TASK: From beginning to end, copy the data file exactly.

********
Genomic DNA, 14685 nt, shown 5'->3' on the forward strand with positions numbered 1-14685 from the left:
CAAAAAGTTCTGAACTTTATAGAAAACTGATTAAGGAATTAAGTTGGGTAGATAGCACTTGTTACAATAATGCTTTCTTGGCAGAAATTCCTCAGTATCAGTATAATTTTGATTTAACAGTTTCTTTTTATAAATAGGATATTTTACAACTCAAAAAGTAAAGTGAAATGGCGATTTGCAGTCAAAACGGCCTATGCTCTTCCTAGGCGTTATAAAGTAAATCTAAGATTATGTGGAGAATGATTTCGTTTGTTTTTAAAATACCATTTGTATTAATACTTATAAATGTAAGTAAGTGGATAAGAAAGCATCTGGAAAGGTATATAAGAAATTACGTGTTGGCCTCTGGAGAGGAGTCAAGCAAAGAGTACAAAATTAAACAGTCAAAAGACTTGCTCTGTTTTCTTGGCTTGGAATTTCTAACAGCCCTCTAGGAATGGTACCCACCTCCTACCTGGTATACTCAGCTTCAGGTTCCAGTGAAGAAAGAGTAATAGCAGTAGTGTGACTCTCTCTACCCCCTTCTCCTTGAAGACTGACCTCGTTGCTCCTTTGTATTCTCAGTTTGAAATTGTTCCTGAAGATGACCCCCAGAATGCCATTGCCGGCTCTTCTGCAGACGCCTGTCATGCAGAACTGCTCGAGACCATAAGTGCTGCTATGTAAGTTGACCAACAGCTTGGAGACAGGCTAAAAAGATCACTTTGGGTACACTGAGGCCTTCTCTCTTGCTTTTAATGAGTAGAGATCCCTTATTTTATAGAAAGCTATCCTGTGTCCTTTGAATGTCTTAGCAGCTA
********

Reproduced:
Genomic DNA, 14685 nt, shown 5'->3' on the forward strand with positions numbered 1-14685 from the left:
CAAAAAGTTCTGAACTTTATAGAAAACTGATTAAGGAATTAAGTTGGGTAGATAGCACTTGTTACAATAATGCTTTCTTGGCAGAAATTCCTCAGTATCAGTATAATTTTGATTTAACAGTTTCTTTTTATAAATAGGATATTTTACAACTCAAAAAGTAAAGTGAAATGGCGATTTGCAGTCAAAACGGCCTATGCTCTTCCTAGGCGTTATAAAGTAAATCTAAGATTATGTGGAGAATGATTTCGTTTGTTTTTAAAATACCATTTGTATTAATACTTATAAATGTAAGTAAGTGGATAAGAAAGCATCTGGAAAGGTATATAAGAAATTACGTGTTGGCCTCTGGAGAGGAGTCAAGCAAAGAGTACAAAATTAAACAGTCAAAAGACTTGCTCTGTTTTCTTGGCTTGGAATTTCTAACAGCCCTCTAGGAATGGTACCCACCTCCTACCTGGTATACTCAGCTTCAGGTTCCAGTGAAGAAAGAGTAATAGCAGTAGTGTGACTCTCTCTACCCCCTTCTCCTTGAAGACTGACCTCGTTGCTCCTTTGTATTCTCAGTTTGAAATTGTTCCTGAAGATGACCCCCAGAATGCCATTGCCGGCTCTTCTGCAGACGCCTGTCATGCAGAACTGCTCGAGACCATAAGTGCTGCTATGTAAGTTGACCAACAGCTTGGAGACAGGCTAAAAAGATCACTTTGGGTACACTGAGGCCTTCTCTCTTGCTTTTAATGAGTAGAGATCCCTTATTTTATAGAAAGCTATCCTGTGTCCTTTGAATGTCTTAGCAGCTA